It seemed to him he had never wished so for another's life; and why? Because, for the first time, he was beside some one who belonged to him by blood? Because she was his—mother?

At first, after this thought overwhelmed him, he started back a little. He feared lest an obsession controlled his reason. All his life he had been dreaming of his mother; this woman, except that she evidently was the age that his mother must now be, was not either particularly like or unlike the mothers of his dreams. His mother!

He looked down, then gazed again at her face. She was like him! Yes; not he alone observed the likeness of profile to his own; the nurse also noticed the resemblance. When Barney had suddenly started back, the nurse had crept quickly forward, apprehensive of some change in her patient's condition. When she saw none, she looked up questioningly at Barney, and when he shook his head to signify that he had seen nothing more alarming, still the nurse gazed at him intently, and when she turned away it was to scrutinize the face of the sleeping woman with new understanding.

"My mother!" Barney's lips formed to himself. "Mother!"

Yet now he had to know beyond speculation. He saw that Mrs. Wain was just within the door; so he dropped back to her and turned to her in an appeal which she could not refuse. "She is mother?"

"Your mother, sir," the housekeeper said. "If she calls you in her sleep, sir—or awake, if she says Dick, she means you, sir. Dick—you understand?"

"I understand," Barney whispered. "You mean she has been asking for me?"

"When she did not know it, she asked for you. 'Dick, my baby; my boy—Dick,' she said this morning. That was why I brought you."

Barney's eyes dimmed. "How long has she been here?"

"Almost three weeks."

"But not like this?"

"No, sir; this is the result of the operation of yesterday."

"How long has she been ill?"

"Since the injury, sir, when the ship was torpedoed."

"What ship?"

"The ship that she was going back to France on, sir, last September to find you. The Gallantic."

"To find me?" Barney repeated dazedly. He had heard of the Gallantic, he knew, in some connection with himself or with Ethel Carew or with the Cullens, recently; but in the whirl of his passions, the name bore no near significance.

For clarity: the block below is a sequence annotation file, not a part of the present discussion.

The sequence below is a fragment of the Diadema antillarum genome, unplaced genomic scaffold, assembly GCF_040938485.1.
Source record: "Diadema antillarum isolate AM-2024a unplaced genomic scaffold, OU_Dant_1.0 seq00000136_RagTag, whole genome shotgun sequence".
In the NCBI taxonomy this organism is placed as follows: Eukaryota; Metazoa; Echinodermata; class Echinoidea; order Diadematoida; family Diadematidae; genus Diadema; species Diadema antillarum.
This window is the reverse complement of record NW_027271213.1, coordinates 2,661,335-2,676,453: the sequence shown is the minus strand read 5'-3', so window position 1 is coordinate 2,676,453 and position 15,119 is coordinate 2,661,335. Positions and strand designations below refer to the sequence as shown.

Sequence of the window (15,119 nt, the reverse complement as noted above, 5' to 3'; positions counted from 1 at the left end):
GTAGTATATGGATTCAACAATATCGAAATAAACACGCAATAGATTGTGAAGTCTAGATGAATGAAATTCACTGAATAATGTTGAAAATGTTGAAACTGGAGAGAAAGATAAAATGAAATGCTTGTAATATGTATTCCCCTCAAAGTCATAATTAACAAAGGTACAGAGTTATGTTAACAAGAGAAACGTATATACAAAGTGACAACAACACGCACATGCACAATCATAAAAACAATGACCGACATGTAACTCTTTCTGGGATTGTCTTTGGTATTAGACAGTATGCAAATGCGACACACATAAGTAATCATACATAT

"Yes, sir. You see, Mr. Dick, she'd just got track of you at last. All your life, for twenty-three years, she'd been searching for you; and then—" Mrs. Wain stopped.

"Did she know last week—before the operation—where I was?"

"Oh, yes, sir."

"Why—why didn't she send—" he began, but he did not finish; he could not challenge his mother now. He had found her; so he went close once more beside her. He did not even look again at Mrs. Wain nor was he conscious longer of the presence of the nurse. He thought of himself as alone with his mother; indeed, after a few moments he was alone, for Mrs. Wain and the nurse withdrew. But they had passed far from Barney's perceptions.

Standing again beside his mother, he seemed to see her, not only as she was now, but as she had been when she had given him life. Of her, he knew from ordinary sources of information that, twenty-three years ago, she had left him with a nomad Chippewa fisherman called Noah Jo and left with him a ring; since then, she had been searching for him, during all his life; a few months ago, when he was still in France, she had "got track" of him and was on her way to find him when her ship was torpedoed and she was injured. With this knowledge gained years ago from Azen Mabo and just now from Mrs. Wain, there blended in Barney's soul the story of his mother and himself told by the medium. He had never questioned that; still less did he care to question it now. It let him see his mother very clearly when she was a girl,—a beautiful, brave, forsaken girl, big with her baby about to be born, stumbling to the edge of the water on the shore of Huron near St. Florentin. The trees above her were bare, Barney knew; the ground was cold and wet with the melting snows; for it was April,—the moon of the breaking snowshoes; and there she was, heavy with the burden beneath her coat—lonely, very weak—stumbling and afraid. "She looked upon the water and seemed to think to cast herself in."